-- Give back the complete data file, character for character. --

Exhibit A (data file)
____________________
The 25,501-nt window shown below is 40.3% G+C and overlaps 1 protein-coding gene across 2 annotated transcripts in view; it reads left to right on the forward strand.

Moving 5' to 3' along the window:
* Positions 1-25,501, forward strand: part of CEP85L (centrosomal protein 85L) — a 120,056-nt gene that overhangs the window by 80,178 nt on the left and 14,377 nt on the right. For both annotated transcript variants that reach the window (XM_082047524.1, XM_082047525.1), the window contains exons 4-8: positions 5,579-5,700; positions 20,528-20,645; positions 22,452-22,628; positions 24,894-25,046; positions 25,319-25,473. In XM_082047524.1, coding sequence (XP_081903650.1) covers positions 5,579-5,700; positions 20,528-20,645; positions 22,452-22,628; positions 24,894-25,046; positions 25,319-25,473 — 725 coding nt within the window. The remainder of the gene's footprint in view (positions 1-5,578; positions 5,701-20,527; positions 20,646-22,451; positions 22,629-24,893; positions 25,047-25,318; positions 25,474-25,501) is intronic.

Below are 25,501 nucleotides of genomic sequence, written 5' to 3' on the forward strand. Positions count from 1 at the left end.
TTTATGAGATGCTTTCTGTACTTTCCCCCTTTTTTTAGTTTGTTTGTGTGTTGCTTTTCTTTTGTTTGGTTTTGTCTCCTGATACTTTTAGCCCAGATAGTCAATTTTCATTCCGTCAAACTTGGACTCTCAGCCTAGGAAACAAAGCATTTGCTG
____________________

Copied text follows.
The 25,501-nt window shown below is 40.3% G+C and overlaps 1 protein-coding gene across 2 annotated transcripts in view; it reads left to right on the forward strand.

Moving 5' to 3' along the window:
* Positions 1-25,501, forward strand: part of CEP85L (centrosomal protein 85L) — a 120,056-nt gene that overhangs the window by 80,178 nt on the left and 14,377 nt on the right. For both annotated transcript variants that reach the window (XM_082047524.1, XM_082047525.1), the window contains exons 4-8: positions 5,579-5,700; positions 20,528-20,645; positions 22,452-22,628; positions 24,894-25,046; positions 25,319-25,473. In XM_082047524.1, coding sequence (XP_081903650.1) covers positions 5,579-5,700; positions 20,528-20,645; positions 22,452-22,628; positions 24,894-25,046; positions 25,319-25,473 — 725 coding nt within the window. The remainder of the gene's footprint in view (positions 1-5,578; positions 5,701-20,527; positions 20,646-22,451; positions 22,629-24,893; positions 25,047-25,318; positions 25,474-25,501) is intronic.

Below are 25,501 nucleotides of genomic sequence, written 5' to 3' on the forward strand. Positions count from 1 at the left end.
TTTATGAGATGCTTTCTGTACTTTCCCCCTTTTTTTAGTTTGTTTGTGTGTTGCTTTTCTTTTGTTTGGTTTTGTCTCCTGATACTTTTAGCCCAGATAGTCAATTTTCATTCCGTCAAACTTGGACTCTCAGCCTAGGAAACAAAGCATTTGCTG